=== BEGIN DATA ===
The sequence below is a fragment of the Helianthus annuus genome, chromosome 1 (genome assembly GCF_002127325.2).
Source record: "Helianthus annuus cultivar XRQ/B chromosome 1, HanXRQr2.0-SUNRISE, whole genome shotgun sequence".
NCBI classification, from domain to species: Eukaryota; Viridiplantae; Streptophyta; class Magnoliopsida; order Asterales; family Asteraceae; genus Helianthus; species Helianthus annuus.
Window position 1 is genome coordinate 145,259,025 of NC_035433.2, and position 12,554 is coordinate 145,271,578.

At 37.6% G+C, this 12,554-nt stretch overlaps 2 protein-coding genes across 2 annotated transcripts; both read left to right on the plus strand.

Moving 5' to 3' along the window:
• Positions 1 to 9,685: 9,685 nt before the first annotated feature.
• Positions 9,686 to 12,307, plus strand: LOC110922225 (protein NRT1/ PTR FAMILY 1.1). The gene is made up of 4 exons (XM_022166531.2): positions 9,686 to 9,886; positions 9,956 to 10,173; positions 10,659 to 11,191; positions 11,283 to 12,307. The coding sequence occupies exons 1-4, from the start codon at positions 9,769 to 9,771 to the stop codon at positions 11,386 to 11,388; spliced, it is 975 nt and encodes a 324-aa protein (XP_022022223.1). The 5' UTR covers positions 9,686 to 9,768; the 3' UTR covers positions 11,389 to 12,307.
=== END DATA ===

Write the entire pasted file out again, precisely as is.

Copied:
The sequence below is a fragment of the Helianthus annuus genome, chromosome 1 (genome assembly GCF_002127325.2).
Source record: "Helianthus annuus cultivar XRQ/B chromosome 1, HanXRQr2.0-SUNRISE, whole genome shotgun sequence".
NCBI classification, from domain to species: Eukaryota; Viridiplantae; Streptophyta; class Magnoliopsida; order Asterales; family Asteraceae; genus Helianthus; species Helianthus annuus.
Window position 1 is genome coordinate 145,259,025 of NC_035433.2, and position 12,554 is coordinate 145,271,578.

At 37.6% G+C, this 12,554-nt stretch overlaps 2 protein-coding genes across 2 annotated transcripts; both read left to right on the plus strand.

Moving 5' to 3' along the window:
• Positions 1 to 9,685: 9,685 nt before the first annotated feature.
• Positions 9,686 to 12,307, plus strand: LOC110922225 (protein NRT1/ PTR FAMILY 1.1). The gene is made up of 4 exons (XM_022166531.2): positions 9,686 to 9,886; positions 9,956 to 10,173; positions 10,659 to 11,191; positions 11,283 to 12,307. The coding sequence occupies exons 1-4, from the start codon at positions 9,769 to 9,771 to the stop codon at positions 11,386 to 11,388; spliced, it is 975 nt and encodes a 324-aa protein (XP_022022223.1). The 5' UTR covers positions 9,686 to 9,768; the 3' UTR covers positions 11,389 to 12,307.